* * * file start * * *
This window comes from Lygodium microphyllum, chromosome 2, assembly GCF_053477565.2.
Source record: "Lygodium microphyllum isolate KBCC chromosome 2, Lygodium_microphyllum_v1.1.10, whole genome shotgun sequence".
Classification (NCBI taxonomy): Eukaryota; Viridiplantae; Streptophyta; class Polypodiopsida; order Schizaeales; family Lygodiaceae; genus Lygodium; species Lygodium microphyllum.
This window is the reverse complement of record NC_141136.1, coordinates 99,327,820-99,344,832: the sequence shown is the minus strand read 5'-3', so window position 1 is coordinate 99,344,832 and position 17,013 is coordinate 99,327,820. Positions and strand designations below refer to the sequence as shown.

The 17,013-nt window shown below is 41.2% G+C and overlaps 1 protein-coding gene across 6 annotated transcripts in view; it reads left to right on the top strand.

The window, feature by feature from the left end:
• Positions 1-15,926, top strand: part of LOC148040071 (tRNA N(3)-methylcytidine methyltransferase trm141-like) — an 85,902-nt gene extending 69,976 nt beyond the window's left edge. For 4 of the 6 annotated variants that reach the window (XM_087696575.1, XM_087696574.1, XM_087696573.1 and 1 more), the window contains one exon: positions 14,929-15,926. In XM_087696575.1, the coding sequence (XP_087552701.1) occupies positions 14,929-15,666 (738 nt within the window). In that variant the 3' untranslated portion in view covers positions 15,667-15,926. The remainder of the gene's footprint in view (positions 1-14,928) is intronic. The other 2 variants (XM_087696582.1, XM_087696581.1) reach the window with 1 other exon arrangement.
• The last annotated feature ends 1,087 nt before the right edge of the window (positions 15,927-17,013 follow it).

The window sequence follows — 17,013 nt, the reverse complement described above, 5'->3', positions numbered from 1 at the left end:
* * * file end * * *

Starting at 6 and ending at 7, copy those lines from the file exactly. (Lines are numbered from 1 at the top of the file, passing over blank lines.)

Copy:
The window, feature by feature from the left end:
• Positions 1-15,926, top strand: part of LOC148040071 (tRNA N(3)-methylcytidine methyltransferase trm141-like) — an 85,902-nt gene extending 69,976 nt beyond the window's left edge. For 4 of the 6 annotated variants that reach the window (XM_087696575.1, XM_087696574.1, XM_087696573.1 and 1 more), the window contains one exon: positions 14,929-15,926. In XM_087696575.1, the coding sequence (XP_087552701.1) occupies positions 14,929-15,666 (738 nt within the window). In that variant the 3' untranslated portion in view covers positions 15,667-15,926. The remainder of the gene's footprint in view (positions 1-14,928) is intronic. The other 2 variants (XM_087696582.1, XM_087696581.1) reach the window with 1 other exon arrangement.